2. Great stuff Stefan (and Mimi). I love the new theme too. I have been himing and hawing about a change myself. I have been using my current theme for a couple of years and things are moving on.
    Time to cogitate….


  3. – Quality, marvelous cookies! kudos to Mimi and you, Stefan!
    – Your blog’s new look is fabulous! Just as it’s theme name is, fresh & clean.
    The blue tone all over works so well, and easy on the eyes.


    1. I just did the first experiment with the almond-flavored cookie, and am not completely happy with the result as it is not as moist as the cranberry hazelnut cookies. Perhaps the cranberries keep slowly releasing moisture, thus keeping the cookies moist?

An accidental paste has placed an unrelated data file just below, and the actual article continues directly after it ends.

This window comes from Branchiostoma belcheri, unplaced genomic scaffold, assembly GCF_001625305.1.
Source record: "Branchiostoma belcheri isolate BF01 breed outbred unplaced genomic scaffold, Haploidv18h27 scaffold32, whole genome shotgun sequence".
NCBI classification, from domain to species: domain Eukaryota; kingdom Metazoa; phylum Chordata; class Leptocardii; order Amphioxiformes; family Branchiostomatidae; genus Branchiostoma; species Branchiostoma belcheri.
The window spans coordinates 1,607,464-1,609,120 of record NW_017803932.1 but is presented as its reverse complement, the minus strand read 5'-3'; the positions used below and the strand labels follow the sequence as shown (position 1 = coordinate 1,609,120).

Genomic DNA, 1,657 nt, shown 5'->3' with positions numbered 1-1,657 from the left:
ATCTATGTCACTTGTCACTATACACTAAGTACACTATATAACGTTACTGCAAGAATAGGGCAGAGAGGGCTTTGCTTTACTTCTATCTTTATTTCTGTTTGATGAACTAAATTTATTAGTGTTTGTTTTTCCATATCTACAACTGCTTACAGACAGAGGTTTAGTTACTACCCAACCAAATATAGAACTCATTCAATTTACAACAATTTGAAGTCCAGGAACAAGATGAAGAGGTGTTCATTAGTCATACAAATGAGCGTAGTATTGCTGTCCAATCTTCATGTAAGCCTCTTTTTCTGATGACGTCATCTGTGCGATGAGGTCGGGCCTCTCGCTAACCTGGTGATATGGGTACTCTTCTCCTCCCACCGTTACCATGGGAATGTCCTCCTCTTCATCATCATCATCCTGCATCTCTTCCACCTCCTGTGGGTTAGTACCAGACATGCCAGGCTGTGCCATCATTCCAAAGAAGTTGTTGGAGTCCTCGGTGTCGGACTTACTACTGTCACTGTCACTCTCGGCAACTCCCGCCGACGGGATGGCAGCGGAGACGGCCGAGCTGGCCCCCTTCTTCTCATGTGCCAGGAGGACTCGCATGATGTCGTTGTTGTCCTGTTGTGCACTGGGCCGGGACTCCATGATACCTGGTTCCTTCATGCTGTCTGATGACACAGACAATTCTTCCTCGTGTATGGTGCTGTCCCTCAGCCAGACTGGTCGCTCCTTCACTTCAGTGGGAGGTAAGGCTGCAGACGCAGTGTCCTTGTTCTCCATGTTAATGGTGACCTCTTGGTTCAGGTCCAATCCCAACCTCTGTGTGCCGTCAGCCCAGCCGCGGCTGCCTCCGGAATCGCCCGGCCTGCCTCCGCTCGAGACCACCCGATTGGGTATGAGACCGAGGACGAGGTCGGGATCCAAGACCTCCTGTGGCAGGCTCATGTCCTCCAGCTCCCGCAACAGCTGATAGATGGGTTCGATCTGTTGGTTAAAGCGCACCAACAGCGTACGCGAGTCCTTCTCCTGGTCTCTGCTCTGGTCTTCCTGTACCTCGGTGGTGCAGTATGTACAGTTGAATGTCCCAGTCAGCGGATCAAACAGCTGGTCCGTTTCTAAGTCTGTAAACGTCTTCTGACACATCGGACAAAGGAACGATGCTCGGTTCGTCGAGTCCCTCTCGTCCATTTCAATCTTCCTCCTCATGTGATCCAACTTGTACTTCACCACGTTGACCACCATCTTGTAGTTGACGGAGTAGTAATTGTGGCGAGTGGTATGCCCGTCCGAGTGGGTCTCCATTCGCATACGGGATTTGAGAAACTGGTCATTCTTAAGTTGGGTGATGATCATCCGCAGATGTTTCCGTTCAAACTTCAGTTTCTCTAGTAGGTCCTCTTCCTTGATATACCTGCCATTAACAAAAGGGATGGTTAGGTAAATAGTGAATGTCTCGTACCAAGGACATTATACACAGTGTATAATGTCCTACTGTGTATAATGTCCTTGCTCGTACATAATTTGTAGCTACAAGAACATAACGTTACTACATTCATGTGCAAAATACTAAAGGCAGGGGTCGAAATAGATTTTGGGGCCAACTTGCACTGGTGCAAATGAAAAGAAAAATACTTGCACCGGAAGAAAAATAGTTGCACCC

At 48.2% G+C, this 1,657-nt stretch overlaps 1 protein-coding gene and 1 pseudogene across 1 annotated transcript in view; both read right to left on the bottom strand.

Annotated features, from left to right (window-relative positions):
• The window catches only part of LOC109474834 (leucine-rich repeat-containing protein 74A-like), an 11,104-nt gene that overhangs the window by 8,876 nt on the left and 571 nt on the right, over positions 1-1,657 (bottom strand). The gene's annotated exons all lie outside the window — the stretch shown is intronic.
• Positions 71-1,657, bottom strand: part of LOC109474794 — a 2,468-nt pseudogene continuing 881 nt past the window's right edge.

1. I think you are completely correct. When I bake with any moist fruit or vegetable, they release a lot of moisture, and the recipe must be adjusted accordingly. Baking is such a science, and you seem to be quite keen.


        1. You are right that it is a science, and what makes it harder is that not all the parameters are known. For instance, flour is hardly a standardized product and the gluten/protein content make a huge difference.